The Doctor’s wife is not the only woman in the novel, though. The Lady Larna, a student of the Doctor’s who serves as a sort of pseudo-companion for the first half of the novel, is an equally mesmerising albeit far less mystifying character. What Patience shrouds in mystery and intrigue, Larna wears on her sleeve. For the first time, and with the greatest respect to Romana, we really get to see things from a female Gallifreyan’s point of view – and yes, there are clear genders – and I found this utterly absorbing. It is through Larna that Parkin introduces us to the class struggles on Gallifrey and the pretension of the Time Lord elite, and it is through Larna that Parkin gently begins to explore Gallifreyan sexuality. It seems that sterility and sexuality are not mutually exclusive.


“The Doctor knew exactly who he was, who he’d always been. He was a Time Lord, from the Noble House of Lungbarrow on the planet Gallifrey. He had been born of the Loom, son of the greatest explorer of his age and a human woman, Annalise… no… his mother’s name had been Penelope. He knew his father’s name, at least: his father’s name wasn’t Ulysses…”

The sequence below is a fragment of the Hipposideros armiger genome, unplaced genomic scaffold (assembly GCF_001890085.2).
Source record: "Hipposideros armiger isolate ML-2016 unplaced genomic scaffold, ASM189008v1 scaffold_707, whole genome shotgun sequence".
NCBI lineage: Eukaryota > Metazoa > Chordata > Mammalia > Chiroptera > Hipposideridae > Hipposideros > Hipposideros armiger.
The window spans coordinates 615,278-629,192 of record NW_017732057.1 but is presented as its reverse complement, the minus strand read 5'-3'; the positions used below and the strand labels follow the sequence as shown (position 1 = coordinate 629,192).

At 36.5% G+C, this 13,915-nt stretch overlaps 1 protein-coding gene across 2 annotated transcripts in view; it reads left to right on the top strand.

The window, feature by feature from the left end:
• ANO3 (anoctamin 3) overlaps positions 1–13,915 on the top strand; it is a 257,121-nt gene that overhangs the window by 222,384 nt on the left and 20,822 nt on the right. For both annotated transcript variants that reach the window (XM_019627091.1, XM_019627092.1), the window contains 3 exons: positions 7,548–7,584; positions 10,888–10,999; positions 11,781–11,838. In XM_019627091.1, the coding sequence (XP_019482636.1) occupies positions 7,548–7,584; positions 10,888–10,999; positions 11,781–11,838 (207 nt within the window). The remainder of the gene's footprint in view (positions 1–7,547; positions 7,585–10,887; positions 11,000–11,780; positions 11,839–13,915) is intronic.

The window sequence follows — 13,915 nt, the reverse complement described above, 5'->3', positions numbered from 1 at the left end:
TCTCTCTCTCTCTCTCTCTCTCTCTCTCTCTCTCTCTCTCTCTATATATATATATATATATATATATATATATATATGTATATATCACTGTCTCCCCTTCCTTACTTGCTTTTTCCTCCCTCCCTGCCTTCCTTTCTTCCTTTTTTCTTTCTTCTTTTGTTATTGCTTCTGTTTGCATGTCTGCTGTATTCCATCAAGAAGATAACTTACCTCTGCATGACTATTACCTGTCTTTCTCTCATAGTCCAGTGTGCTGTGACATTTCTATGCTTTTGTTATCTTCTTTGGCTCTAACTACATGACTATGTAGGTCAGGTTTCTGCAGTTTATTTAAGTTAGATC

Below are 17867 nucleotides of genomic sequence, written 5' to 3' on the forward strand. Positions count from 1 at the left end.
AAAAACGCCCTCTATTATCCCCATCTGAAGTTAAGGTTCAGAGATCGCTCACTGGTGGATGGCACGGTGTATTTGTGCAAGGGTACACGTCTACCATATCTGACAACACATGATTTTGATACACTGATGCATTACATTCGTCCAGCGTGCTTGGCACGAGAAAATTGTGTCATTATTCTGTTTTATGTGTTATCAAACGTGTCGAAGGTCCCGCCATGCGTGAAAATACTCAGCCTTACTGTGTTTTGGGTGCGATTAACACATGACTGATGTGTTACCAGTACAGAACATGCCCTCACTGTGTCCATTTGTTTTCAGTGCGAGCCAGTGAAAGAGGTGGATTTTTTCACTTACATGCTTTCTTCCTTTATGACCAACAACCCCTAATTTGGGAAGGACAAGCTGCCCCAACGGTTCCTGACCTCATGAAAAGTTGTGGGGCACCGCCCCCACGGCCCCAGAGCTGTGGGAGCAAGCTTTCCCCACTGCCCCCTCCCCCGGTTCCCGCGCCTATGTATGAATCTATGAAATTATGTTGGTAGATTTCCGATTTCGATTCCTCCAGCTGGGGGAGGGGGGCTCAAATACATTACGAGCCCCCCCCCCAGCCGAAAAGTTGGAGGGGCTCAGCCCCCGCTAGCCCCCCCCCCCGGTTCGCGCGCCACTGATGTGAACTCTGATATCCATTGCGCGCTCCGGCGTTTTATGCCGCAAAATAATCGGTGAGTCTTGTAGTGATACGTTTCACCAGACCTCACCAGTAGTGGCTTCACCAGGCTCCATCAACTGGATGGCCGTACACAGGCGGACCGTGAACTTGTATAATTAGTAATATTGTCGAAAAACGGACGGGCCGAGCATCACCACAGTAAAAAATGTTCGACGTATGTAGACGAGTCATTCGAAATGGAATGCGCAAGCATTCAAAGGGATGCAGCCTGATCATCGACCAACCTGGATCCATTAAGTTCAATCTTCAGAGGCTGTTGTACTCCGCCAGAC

And of course, Parkin could not write a “ROO Text” without quietly rummaging around in the Doctor’s past. Much like Lungbarrow, The Infinity Doctors raises far more questions than it answers and, by the end of the book, things are far less clear than they previously were!


Some of the inferences that I drew from the text were downright bizarre – I could swear that at one point, Parkin implies that Hedin (Arc of Infinity’s Hedin!) was the Doctor’s father! I’m still not hot on the human mother idea, either – it is all a bit Spock for my liking. The fact that the Doctor has parents at all is very tricky to explain, given that Gallifreyans of his generation were grown in looms. I can only assume that some sort of genetic ‘contribution’ was required from ‘parents’; either that, or Parkin is referring to the Other’s parents. Still, everything is left delightfully vague, so that the reader can accept what they like as gospel and disregard the rest as speculation.